On September 4th, the Paris Fellowship committee gathered in Toronto. Composed of Beatriz Hausner, the president of the Literary Translators’ Association of Canada, of Dawn Cornelio, the translator of Chloé Delaume, of Eugène Nshimiyimana, professor in Francophone literature from Africa and the Caraibbean at McMaster University, of Eric Jennings, professor in the history of French colonialism at the University of Toronto, and of Paul Eprile, translator of Jean Giono, the committee chose to support two very different projects:

  1. The translation of Le peuple des rats (Rats People) by Patrick Saint-Paul (Grasset, 2016), translated by David Homel, to be published by Arsenal Pulp Press. The publishing house won a 5 000 CAD grant for the translation of this report on Beijing’s undergrounds, where cheap workers from the countryside are living in inhuman conditions. The Canadian nationality of the translator, the subject and the quality of the documentation were three key arguments.
  2. The translation of La bibliothèque noire, by Cyrille Martinez (Buchet-Chastel, 2018), translated by Joseph Patrick Stancil, to be published by Coach House. 5 000 CAD will be given to the publishing house to support the translation of this novel full of humour and originality, deeply inspired by the Bibliothèque Nationale de France. The choice of the jury was motivated by the translator and Coach House’s fidelity to the work of Cyrille Martinez, and by the promotional efforts planned when the book will be out.

The committee of the Publication and Rights Acquisition Assistance Program of the Institut Français gathered in Paris on September 5th. The grants, which are given directly to the French publisher, were attributed to Coach House and to two other publishers:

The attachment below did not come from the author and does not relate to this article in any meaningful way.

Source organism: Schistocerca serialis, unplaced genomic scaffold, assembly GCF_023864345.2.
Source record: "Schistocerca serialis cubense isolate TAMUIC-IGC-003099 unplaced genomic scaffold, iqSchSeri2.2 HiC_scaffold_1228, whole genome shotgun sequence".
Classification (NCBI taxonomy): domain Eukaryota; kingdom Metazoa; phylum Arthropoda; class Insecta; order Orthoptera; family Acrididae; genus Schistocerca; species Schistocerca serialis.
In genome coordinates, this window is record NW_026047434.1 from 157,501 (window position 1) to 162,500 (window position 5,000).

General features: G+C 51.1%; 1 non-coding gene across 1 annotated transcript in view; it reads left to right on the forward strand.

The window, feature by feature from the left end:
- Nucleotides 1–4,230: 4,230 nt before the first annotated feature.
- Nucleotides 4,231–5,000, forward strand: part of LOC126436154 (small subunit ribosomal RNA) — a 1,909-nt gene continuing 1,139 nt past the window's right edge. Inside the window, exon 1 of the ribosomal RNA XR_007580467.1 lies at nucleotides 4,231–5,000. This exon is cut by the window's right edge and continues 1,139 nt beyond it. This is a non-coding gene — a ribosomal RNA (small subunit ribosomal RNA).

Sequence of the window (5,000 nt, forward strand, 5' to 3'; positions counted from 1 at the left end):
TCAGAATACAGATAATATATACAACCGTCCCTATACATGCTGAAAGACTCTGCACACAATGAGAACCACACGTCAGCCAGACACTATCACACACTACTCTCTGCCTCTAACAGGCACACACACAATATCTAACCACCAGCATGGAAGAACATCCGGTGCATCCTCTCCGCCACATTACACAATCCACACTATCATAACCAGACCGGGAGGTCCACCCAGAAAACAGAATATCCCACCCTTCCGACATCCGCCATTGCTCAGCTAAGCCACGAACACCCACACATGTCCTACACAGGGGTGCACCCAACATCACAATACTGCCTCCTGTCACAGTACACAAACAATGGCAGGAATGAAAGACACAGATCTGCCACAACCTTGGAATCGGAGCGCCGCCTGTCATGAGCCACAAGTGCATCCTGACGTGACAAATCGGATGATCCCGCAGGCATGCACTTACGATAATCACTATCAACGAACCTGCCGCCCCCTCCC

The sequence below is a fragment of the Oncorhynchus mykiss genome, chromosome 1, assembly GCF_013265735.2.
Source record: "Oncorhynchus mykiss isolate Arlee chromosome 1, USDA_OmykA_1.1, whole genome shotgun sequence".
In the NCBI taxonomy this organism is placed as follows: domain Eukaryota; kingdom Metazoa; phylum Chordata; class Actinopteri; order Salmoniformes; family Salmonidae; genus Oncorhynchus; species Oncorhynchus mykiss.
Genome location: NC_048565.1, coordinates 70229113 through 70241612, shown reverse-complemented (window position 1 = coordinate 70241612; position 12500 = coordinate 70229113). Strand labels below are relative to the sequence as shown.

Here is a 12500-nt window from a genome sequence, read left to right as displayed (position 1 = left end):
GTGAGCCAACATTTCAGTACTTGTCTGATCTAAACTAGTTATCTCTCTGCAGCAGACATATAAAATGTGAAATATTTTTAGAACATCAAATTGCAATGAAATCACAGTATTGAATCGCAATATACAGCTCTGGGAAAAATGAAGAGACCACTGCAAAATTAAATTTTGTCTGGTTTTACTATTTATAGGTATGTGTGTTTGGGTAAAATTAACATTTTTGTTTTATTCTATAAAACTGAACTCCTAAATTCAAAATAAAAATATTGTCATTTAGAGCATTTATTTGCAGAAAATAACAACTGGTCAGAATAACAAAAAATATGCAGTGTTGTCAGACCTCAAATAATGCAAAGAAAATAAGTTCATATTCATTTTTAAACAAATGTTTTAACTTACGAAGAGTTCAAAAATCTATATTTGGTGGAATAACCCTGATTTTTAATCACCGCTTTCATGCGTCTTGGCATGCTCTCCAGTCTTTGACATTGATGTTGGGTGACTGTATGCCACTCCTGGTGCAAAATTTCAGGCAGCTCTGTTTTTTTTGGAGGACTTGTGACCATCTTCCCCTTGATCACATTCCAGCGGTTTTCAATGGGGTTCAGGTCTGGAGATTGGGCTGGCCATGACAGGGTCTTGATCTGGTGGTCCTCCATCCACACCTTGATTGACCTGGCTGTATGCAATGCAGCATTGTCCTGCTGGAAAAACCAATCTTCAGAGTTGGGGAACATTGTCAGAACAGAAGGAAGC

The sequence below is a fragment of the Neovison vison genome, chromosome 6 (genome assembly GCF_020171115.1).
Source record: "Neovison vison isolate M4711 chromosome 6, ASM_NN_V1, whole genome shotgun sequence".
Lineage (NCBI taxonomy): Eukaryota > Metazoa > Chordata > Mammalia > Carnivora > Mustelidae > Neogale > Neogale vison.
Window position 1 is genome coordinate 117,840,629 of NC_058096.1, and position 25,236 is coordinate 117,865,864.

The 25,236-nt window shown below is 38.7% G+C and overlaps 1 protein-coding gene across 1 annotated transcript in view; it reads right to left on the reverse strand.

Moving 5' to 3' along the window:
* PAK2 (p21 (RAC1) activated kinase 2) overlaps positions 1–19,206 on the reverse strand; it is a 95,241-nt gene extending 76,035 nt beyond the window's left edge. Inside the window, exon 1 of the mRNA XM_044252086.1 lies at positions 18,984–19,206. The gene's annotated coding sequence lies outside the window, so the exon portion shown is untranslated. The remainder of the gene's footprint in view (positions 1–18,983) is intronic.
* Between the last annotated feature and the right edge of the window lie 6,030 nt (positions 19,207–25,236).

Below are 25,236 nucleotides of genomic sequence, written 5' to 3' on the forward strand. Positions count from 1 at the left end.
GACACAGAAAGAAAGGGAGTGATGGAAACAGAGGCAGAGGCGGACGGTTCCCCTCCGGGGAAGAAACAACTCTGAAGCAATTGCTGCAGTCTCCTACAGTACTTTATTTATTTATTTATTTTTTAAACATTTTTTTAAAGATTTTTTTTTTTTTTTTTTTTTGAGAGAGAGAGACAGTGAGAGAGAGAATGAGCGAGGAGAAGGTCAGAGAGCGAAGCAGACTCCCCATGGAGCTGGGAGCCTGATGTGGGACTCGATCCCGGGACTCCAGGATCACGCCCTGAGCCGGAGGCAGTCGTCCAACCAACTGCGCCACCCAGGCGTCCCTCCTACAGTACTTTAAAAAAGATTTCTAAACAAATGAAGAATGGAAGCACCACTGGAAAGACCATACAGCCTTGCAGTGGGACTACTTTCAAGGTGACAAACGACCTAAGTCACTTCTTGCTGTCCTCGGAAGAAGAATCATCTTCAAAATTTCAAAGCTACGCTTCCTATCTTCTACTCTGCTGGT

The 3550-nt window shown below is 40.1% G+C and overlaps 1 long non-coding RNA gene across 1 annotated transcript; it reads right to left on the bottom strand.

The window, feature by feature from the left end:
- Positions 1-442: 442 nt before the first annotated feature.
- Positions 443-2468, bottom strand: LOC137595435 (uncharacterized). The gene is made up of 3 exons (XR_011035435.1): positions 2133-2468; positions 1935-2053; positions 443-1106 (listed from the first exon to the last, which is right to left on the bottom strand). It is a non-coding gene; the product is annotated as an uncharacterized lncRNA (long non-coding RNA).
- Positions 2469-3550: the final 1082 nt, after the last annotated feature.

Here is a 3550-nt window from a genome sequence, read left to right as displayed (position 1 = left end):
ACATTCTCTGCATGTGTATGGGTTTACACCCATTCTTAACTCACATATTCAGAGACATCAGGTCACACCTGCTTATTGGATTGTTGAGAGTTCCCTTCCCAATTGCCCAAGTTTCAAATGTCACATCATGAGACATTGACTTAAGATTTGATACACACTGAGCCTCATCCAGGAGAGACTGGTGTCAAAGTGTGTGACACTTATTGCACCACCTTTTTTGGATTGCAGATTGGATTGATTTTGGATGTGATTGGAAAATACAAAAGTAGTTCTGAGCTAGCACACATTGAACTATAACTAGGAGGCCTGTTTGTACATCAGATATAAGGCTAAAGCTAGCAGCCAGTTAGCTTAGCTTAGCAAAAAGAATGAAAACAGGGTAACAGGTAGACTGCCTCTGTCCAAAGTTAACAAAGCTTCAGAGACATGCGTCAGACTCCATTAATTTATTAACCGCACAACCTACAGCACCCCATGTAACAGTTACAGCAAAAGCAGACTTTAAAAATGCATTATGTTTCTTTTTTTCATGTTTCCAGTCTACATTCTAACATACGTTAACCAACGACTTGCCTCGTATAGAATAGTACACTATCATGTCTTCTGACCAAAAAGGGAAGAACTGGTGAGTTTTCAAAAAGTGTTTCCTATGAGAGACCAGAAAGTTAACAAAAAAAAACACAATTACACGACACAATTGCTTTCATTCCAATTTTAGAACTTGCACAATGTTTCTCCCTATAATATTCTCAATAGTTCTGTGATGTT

1. The translation and publication of L’Aimant by Lucas Harari (Sarbacane, 2017), by Arsenal Pulp Press. This first graphic novel, realised by a young graduate from Les Arts Décoratifs, distinguishes itself by its meticulous work on the colors and the forms, and received an excellent reception in France.
  2. The translation and publication of La naissance de l’idée de photographie by François Brunet (Presses Universitaires de France, 2000) by the Ryerson Image Centre. This reference text in the history of photography and visual culture was still unavailable in English, and will complete the scientific collection « RIC Books » of the museum, already launched with the translation of Georges Didi-Huberman’s essays.

In 2019, the Institut Français will send two open calls for applications, for Canadian publishers willing to translate and publish French texts. The Paris Fellowship grant will fund the visit of Canadian publishers in Paris, allowing them to meet French publishers with similar catalogs.